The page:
There is an exception: parasites. Parasites will consume an entire ecosystem even to the point it becomes fatal for the parasite. In the bacteria-virus world, parasites are common: the black plague, measles, sexually transmitted disease, ebola, etc. In the mammalian age, there are hominids.

– – – –

The ‘what happens is what happens’ phenomenon in this case is intelligence. Hominids are subject to the same quid pro quo as other mammals but after a while, intelligence learned how to break that deal between nature and the species. And by the time Homo sapiens sapiens evolved, brutalizing nature was an art form. Humans had become parasites of the planet’s environment. No aspect of nature was protected. Mining, chemical farming, destruction of large ecosystems like the Brazilian rain forest, and the extinction of 83 percent of the world’s species is de rigeuer. Atmospheric pollution took a back seat to profit – a classic parasitic move.

Elizabeth Kolbert, author of ‘The Sixth Extinction’, believes that Homo will bring about the global extinction of the mammalian age. Species are driven to extinction by simple but thorough intrusions into sensitive biospheres. A blatant example of parasitic behavior is to open the world’s largest surface mine and the largest oil drilling operation in Alaska – thereby wiping out the salmon that must use the same rivers to populate. As the reader reads this post, profiteering (AKA parasitic behavior) has moved to the bottom of the Earth’s oceans in search of new profits.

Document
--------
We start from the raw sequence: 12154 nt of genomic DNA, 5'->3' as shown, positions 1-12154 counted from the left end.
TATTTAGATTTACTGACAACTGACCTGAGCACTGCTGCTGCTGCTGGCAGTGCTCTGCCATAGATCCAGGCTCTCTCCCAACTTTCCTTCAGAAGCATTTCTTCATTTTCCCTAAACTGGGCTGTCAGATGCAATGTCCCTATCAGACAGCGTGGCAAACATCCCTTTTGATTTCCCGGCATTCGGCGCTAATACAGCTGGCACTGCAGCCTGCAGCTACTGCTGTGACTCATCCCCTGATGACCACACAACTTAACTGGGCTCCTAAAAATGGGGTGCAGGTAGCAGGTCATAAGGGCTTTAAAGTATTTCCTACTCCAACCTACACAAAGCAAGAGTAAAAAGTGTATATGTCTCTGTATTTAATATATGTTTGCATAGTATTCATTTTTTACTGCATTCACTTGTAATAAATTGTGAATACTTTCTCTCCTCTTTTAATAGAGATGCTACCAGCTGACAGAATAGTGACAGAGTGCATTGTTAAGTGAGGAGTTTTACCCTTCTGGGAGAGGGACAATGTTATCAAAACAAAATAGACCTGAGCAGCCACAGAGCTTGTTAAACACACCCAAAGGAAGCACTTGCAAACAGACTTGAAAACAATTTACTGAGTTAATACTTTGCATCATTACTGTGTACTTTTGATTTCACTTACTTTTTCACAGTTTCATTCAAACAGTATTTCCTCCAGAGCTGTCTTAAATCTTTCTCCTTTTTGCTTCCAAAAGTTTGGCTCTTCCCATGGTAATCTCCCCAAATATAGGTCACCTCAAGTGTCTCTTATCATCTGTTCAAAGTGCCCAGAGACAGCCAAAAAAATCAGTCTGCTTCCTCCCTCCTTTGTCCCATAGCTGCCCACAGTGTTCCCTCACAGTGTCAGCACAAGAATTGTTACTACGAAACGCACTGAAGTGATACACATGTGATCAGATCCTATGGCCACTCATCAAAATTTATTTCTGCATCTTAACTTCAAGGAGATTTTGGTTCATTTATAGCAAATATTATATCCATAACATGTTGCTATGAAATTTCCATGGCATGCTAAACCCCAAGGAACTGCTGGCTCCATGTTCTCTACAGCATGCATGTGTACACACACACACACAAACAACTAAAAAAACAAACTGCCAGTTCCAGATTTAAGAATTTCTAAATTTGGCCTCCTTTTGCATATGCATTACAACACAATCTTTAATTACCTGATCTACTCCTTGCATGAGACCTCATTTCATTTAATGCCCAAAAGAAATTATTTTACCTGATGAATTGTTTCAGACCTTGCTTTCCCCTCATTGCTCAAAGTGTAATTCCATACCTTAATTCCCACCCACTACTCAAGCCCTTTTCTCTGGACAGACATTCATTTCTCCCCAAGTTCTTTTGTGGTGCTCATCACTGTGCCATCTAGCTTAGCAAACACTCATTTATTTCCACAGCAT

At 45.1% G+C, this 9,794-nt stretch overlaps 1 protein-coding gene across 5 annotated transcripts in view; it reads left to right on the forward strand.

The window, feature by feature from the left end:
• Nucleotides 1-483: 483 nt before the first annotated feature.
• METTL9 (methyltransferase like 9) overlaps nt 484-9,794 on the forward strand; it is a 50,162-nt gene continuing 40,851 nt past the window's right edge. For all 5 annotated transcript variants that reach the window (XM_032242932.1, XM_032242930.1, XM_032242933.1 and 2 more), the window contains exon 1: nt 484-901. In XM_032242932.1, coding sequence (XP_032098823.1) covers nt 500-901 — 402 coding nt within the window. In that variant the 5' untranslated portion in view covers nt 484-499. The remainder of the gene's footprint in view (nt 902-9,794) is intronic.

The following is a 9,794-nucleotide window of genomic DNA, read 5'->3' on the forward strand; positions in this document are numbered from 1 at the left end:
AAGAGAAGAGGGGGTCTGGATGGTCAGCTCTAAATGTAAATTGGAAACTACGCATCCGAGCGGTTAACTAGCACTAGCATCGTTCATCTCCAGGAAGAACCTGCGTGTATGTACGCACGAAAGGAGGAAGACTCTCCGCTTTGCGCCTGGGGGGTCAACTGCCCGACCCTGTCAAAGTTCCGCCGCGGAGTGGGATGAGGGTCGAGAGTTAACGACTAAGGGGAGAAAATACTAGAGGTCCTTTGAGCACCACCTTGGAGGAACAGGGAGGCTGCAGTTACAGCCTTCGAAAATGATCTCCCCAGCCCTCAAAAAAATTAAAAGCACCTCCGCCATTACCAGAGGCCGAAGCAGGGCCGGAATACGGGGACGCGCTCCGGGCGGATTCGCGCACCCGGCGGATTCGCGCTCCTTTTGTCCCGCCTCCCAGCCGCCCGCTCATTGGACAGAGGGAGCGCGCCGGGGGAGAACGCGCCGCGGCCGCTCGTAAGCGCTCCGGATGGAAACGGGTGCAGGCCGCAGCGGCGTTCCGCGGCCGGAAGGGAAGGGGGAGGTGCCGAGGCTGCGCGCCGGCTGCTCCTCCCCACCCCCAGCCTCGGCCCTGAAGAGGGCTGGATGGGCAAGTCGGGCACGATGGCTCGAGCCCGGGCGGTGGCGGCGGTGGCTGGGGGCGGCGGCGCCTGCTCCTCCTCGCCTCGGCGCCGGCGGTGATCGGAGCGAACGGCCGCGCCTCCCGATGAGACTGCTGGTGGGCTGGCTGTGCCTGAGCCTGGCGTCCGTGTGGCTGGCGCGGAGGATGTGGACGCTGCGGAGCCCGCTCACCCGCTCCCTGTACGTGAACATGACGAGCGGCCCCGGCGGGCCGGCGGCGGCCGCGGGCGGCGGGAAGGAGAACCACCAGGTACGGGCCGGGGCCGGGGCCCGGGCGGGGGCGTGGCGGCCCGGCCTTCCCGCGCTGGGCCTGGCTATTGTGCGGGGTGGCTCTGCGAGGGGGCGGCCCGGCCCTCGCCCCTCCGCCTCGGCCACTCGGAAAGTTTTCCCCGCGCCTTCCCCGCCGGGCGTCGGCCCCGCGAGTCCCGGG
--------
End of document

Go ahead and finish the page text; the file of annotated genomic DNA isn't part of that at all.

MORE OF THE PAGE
Mariner believes that the imminent recession in the world economy, the inability of governments around the world to find an ethical compass, and the disregard of individual citizens to take responsibility for the state of the planet, all may lead to a great collapse made more punitive by a planet on cocaine. How Homo and Earth’s creatures will recover is open to question.

If nothing else, vote to sustain the future, not to repair the past.

Ancient Mariner


A Nation Coming Apart

Mariner finds this letter to subscribers a very important and astute perspective of the state of the nation at this point in history. There are so many imminent, huge shifts in every aspect of the world’s situation. The US is vulnerable to life changing circumstances that may end the nation as we know it.

This topic is carried out in detail in the forthcoming The Atlantic Magazine.

This is not an advertisement but a tribute to the goals of a first class magazine.


A Nation Coming Apart

Jeffrey Goldberg

Editor in Chief, The Atlantic

The 45th president of the United States is uniquely unfit for office and poses a multifaceted threat to our country’s democratic institutions. Yet he might not represent the most severe challenge facing our country. The structural failures in our democratic system that allowed a grifter into the White House in the first place—this might be our gravest challenge. Or perhaps it is the tribalization of our politics, brought about by pathological levels of inequality, technological and demographic upheaval, and the tenacious persistence of racism. Or maybe it is that we as a people no longer seem to know who we are or what our common purpose is.